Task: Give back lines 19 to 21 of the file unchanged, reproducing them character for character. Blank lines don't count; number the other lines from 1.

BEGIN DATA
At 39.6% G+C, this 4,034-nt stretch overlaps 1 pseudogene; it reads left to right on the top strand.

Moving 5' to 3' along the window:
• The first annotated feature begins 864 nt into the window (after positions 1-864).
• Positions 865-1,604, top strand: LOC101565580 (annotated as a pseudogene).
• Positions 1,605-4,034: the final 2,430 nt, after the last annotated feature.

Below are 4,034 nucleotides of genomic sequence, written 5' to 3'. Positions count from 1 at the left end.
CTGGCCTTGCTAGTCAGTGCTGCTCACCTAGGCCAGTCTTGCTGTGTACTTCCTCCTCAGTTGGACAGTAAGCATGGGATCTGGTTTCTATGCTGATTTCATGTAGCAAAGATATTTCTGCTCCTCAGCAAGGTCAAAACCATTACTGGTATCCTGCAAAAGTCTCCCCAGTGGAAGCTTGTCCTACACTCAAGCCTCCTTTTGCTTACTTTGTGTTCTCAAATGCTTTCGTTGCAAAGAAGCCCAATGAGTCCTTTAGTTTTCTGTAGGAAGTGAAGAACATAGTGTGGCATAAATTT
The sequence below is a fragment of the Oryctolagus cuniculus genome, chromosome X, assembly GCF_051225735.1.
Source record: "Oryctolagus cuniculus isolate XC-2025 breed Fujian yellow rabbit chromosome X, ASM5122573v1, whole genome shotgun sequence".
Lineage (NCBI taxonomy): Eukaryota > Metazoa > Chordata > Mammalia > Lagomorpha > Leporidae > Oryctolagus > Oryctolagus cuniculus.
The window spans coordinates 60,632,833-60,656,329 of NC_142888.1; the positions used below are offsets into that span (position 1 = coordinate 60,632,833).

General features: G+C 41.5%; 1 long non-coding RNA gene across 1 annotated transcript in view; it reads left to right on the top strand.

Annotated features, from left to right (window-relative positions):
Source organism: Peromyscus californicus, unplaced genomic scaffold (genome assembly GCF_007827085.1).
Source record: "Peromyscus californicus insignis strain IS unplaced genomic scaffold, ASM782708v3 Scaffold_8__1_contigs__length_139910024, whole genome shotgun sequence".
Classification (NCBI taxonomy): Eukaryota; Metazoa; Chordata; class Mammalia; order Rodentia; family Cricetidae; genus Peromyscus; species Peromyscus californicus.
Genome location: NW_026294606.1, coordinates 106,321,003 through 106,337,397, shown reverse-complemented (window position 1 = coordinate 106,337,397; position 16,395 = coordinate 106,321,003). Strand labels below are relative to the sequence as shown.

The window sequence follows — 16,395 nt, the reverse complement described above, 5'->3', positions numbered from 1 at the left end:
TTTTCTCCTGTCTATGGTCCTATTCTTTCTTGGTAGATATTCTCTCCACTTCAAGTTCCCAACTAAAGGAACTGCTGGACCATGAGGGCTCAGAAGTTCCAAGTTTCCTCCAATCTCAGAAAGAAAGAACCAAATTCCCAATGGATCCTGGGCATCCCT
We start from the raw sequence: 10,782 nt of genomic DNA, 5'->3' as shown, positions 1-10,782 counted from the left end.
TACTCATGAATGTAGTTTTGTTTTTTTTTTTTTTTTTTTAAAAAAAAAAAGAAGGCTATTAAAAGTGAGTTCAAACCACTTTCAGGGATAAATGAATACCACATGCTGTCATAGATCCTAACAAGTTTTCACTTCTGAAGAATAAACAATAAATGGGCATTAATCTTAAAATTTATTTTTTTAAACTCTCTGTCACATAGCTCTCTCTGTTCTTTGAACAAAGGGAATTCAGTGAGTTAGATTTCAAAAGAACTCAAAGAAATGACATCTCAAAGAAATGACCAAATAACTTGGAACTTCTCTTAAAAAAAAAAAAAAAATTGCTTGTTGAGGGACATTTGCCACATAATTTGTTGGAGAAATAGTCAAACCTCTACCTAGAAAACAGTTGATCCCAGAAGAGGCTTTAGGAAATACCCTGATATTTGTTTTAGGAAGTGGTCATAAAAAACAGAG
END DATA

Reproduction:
TTTTCTCCTGTCTATGGTCCTATTCTTTCTTGGTAGATATTCTCTCCACTTCAAGTTCCCAACTAAAGGAACTGCTGGACCATGAGGGCTCAGAAGTTCCAAGTTTCCTCCAATCTCAGAAAGAAAGAACCAAATTCCCAATGGATCCTGGGCATCCCT
We start from the raw sequence: 10,782 nt of genomic DNA, 5'->3' as shown, positions 1-10,782 counted from the left end.
TACTCATGAATGTAGTTTTGTTTTTTTTTTTTTTTTTTTAAAAAAAAAAAGAAGGCTATTAAAAGTGAGTTCAAACCACTTTCAGGGATAAATGAATACCACATGCTGTCATAGATCCTAACAAGTTTTCACTTCTGAAGAATAAACAATAAATGGGCATTAATCTTAAAATTTATTTTTTTAAACTCTCTGTCACATAGCTCTCTCTGTTCTTTGAACAAAGGGAATTCAGTGAGTTAGATTTCAAAAGAACTCAAAGAAATGACATCTCAAAGAAATGACCAAATAACTTGGAACTTCTCTTAAAAAAAAAAAAAAAATTGCTTGTTGAGGGACATTTGCCACATAATTTGTTGGAGAAATAGTCAAACCTCTACCTAGAAAACAGTTGATCCCAGAAGAGGCTTTAGGAAATACCCTGATATTTGTTTTAGGAAGTGGTCATAAAAAACAGAG